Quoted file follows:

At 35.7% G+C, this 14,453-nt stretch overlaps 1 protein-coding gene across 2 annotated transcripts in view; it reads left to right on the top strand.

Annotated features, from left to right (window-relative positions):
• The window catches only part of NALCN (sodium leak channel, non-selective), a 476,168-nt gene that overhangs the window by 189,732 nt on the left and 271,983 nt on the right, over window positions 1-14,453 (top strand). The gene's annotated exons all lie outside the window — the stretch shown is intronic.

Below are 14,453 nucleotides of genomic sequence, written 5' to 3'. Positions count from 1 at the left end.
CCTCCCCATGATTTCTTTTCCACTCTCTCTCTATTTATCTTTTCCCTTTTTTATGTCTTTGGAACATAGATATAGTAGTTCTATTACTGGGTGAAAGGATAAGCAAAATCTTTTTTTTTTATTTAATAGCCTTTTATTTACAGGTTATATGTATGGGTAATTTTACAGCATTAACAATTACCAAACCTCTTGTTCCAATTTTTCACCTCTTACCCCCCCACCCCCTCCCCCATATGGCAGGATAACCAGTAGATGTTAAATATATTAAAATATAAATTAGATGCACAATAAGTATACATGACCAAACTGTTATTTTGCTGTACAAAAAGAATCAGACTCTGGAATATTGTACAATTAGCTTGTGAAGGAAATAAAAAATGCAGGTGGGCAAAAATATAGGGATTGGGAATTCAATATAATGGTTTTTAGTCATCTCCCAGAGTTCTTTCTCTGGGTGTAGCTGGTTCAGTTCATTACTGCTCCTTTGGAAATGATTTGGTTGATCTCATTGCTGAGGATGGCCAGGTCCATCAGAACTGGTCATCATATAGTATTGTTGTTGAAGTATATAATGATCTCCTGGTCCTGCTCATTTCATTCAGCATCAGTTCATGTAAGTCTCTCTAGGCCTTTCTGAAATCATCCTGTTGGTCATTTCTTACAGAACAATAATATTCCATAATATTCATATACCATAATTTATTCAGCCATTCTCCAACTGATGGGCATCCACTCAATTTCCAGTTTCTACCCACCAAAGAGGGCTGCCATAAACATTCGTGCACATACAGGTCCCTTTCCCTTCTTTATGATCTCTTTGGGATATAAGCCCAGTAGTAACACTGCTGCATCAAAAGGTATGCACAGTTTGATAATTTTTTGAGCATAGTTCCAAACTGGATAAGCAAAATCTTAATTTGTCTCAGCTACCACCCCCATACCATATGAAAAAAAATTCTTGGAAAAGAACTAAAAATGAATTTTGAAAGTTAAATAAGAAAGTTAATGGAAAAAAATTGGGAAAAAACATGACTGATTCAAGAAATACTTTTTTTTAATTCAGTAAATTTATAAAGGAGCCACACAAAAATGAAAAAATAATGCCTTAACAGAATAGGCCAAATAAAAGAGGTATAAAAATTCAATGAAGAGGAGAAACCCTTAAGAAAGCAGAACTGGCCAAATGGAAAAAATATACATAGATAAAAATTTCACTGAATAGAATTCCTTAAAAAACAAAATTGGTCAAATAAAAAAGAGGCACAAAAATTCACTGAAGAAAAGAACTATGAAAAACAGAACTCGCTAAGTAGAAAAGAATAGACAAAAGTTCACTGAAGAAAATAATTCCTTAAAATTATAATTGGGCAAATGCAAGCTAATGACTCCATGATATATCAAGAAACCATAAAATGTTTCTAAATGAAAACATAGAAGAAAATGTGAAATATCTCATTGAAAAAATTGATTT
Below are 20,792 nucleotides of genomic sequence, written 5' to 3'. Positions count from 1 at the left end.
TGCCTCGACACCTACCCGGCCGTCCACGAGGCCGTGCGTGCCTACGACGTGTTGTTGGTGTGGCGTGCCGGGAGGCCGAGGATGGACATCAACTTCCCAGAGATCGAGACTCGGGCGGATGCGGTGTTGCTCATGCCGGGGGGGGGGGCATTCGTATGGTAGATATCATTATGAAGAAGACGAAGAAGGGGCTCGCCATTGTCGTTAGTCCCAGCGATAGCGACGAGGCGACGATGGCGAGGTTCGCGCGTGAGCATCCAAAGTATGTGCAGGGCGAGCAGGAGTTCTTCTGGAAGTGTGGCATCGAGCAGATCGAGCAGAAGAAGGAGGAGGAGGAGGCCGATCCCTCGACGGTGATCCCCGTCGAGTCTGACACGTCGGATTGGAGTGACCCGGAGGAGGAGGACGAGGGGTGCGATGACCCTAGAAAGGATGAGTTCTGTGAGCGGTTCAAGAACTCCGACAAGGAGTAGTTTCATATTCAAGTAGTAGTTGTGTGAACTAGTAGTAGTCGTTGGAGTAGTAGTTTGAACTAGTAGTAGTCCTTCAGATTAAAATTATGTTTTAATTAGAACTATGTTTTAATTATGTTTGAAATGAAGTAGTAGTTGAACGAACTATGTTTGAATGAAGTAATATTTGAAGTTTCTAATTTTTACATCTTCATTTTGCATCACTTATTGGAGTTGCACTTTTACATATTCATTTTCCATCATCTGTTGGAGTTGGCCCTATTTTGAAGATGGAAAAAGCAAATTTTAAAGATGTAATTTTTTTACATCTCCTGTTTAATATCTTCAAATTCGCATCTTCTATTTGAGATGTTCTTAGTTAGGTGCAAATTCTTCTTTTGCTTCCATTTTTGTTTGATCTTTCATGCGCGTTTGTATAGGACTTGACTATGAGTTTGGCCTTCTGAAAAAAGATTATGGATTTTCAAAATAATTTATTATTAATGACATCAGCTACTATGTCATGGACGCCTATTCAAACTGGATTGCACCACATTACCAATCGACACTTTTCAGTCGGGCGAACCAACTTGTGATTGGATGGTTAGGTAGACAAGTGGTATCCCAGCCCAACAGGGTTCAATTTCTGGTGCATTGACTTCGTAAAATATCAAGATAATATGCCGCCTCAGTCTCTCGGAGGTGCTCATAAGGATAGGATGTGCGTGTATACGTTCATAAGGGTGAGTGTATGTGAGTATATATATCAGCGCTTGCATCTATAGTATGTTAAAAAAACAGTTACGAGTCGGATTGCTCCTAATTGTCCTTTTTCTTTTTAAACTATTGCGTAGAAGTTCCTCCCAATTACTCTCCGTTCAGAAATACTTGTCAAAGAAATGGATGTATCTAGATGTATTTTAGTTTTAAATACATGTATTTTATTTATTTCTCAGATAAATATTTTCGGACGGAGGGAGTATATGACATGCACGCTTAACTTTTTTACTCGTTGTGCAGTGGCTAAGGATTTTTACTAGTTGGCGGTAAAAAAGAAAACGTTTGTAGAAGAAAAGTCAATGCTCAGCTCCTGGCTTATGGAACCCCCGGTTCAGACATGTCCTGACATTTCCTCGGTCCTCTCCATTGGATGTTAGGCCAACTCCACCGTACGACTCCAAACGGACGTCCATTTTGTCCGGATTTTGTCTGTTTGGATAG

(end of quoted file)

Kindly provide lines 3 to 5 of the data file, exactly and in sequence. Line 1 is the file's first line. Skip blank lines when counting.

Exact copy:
• The window catches only part of NALCN (sodium leak channel, non-selective), a 476,168-nt gene that overhangs the window by 189,732 nt on the left and 271,983 nt on the right, over window positions 1-14,453 (top strand). The gene's annotated exons all lie outside the window — the stretch shown is intronic.

Below are 14,453 nucleotides of genomic sequence, written 5' to 3'. Positions count from 1 at the left end.
CCTCCCCATGATTTCTTTTCCACTCTCTCTCTATTTATCTTTTCCCTTTTTTATGTCTTTGGAACATAGATATAGTAGTTCTATTACTGGGTGAAAGGATAAGCAAAATCTTTTTTTTTTATTTAATAGCCTTTTATTTACAGGTTATATGTATGGGTAATTTTACAGCATTAACAATTACCAAACCTCTTGTTCCAATTTTTCACCTCTTACCCCCCCACCCCCTCCCCCATATGGCAGGATAACCAGTAGATGTTAAATATATTAAAATATAAATTAGATGCACAATAAGTATACATGACCAAACTGTTATTTTGCTGTACAAAAAGAATCAGACTCTGGAATATTGTACAATTAGCTTGTGAAGGAAATAAAAAATGCAGGTGGGCAAAAATATAGGGATTGGGAATTCAATATAATGGTTTTTAGTCATCTCCCAGAGTTCTTTCTCTGGGTGTAGCTGGTTCAGTTCATTACTGCTCCTTTGGAAATGATTTGGTTGATCTCATTGCTGAGGATGGCCAGGTCCATCAGAACTGGTCATCATATAGTATTGTTGTTGAAGTATATAATGATCTCCTGGTCCTGCTCATTTCATTCAGCATCAGTTCATGTAAGTCTCTCTAGGCCTTTCTGAAATCATCCTGTTGGTCATTTCTTACAGAACAATAATATTCCATAATATTCATATACCATAATTTATTCAGCCATTCTCCAACTGATGGGCATCCACTCAATTTCCAGTTTCTACCCACCAAAGAGGGCTGCCATAAACATTCGTGCACATACAGGTCCCTTTCCCTTCTTTATGATCTCTTTGGGATATAAGCCCAGTAGTAACACTGCTGCATCAAAAGGTATGCACAGTTTGATAATTTTTTGAGCATAGTTCCAAACTGGATAAGCAAAATCTTAATTTGTCTCAGCTACCACCCCCATACCATATGAAAAAAAATTCTTGGAAAAGAACTAAAAATGAATTTTGAAAGTTAAATAAGAAAGTTAATGGAAAAAAATTGGGAAAAAACATGACTGATTCAAGAAATACTTTTTTTTAATTCAGTAAATTTATAAAGGAGCCACACAAAAATGAAAAAATAATGCCTTAACAGAATAGGCCAAATAAAAGAGGTATAAAAATTCAATGAAGAGGAGAAACCCTTAAGAAAGCAGAACTGGCCAAATGGAAAAAATATACATAGATAAAAATTTCACTGAATAGAATTCCTTAAAAAACAAAATTGGTCAAATAAAAAAGAGGCACAAAAATTCACTGAAGAAAAGAACTATGAAAAACAGAACTCGCTAAGTAGAAAAGAATAGACAAAAGTTCACTGAAGAAAATAATTCCTTAAAATTATAATTGGGCAAATGCAAGCTAATGACTCCATGATATATCAAGAAACCATAAAATGTTTCTAAATGAAAACATAGAAGAAAATGTGAAATATCTCATTGAAAAAATTGATTT